ART TAIPEI 2022: Why do we collect?

Oct 31, 2022 10:46AM

Why do we collect? From two recent Taiwan art history exhibitions to ART TAIPEI, by SHOINMACHI5

In recent years, the global art market has experienced quite turbulent conflicts and transformations, including Covid-19 restricting the flow of artworks and physical display, the emergence of NFTs bringing new production and business models, the rise of young collectors, and the popularity of social media and its effects on auction behavior. Looking at ART TAIPEI 2021, these factors were all involved. They added uncertainty to the event and led to wide-ranging discussions.

Among them, the variations in collector groups and collection patterns echoed the drastic changes in contemporary technology and social morphology and affected the artistic values of the past. However, while competing for popularity in the global art circle, one might as well rethink the evolution and historical context of Taiwan's "collection" behavior. This article used the research results of recent Taiwan art history exhibitions as its central context and briefly compared it with the development of ART TAIPEI.

ART TAIPEI 2021 led to wide-ranging discussions on various online and offline trending topics

The circulation of official collections during the Japanese occupation period

As far as the existing historical materials and images are concerned, it can be seen that the collection of calligraphy and painting already existed in Taiwan during the Qing Dynasty. Families, such as the Lin family in Banqiao, Taipei, and the Zheng family in Hsinchu, all built relations with calligraphers and painters who relocated to Taiwan and collected their works. During the Japanese occupation period, Japanese artists who came to Taiwan to travel and work brought brand-new art concepts. Modern Japanese paintings, Western paintings, Japanese Nan Hua style paintings, and sculptures were transplanted to Taiwan in the form of objects or conceptual education. The bureaucracy headed by the Governor's Office encouraged creation by purchasing works and using them to decorate the spaces of official buildings.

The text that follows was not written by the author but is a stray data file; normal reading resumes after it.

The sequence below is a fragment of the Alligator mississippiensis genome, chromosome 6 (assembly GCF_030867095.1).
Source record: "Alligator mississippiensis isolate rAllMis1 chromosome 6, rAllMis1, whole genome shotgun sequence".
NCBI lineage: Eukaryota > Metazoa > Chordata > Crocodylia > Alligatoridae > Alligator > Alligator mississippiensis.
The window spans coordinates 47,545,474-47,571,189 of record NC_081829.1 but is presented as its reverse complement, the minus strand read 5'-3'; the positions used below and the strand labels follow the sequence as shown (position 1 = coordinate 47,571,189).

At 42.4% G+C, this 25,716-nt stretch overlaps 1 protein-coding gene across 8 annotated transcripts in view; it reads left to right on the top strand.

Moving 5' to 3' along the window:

In 2021, the lost masterpiece Kam Loo Shui (Nectar Dew), made by Taiwanese sculptor Tu-Shui Huang, reappeared before the eyes of the world and was exhibited at Light: Enlightenment and Consciousness of Taiwanese Culture in the Museum of NTUS. Tu-Shui Huang was active during the Japanese occupation period. In 1919, Huang went to Japan to study sculpture, and Kam Loo Shui was selected to exhibit in the Teiten (the predecessor of the Japan Fine Arts Exhibition). In 1930, Tu-Shui Huang passed away. After discussions, his relatives, friends, and teachers decided to donate Kam Loo Shui to the Taiwan Education Hall (now the National 228 Memorial Museum).

As revealed by numerous articles, Kam Loo Shui experienced a turbulent fate in the post-war period and was even abandoned at Taichung Railway Station at one point, and then disappeared from the public eye for decades. This phenomenon reflected the improper handling of public property and official collections when there was a handover of the regime. However, it cannot be denied that during the Japanese occupation period when art galleries and art schools had not been established, government buildings such as the Governor's Office did play a role in art patronage and collection. For example, during the Japanese occupation period, the Taiwan Education Hall was managed by the Education Association and sponsored by the public-land leasing group. It not only undertook Taiwan and government exhibitions every year but also purchased some of the works after the exhibition to encourage painters to continue art creation. Although one could suspect them of colonial governance and other similar reasons driving their actions, it did indeed effectively promote the development of Taiwanese art.

Pre-War and Post-War art patronage by citizens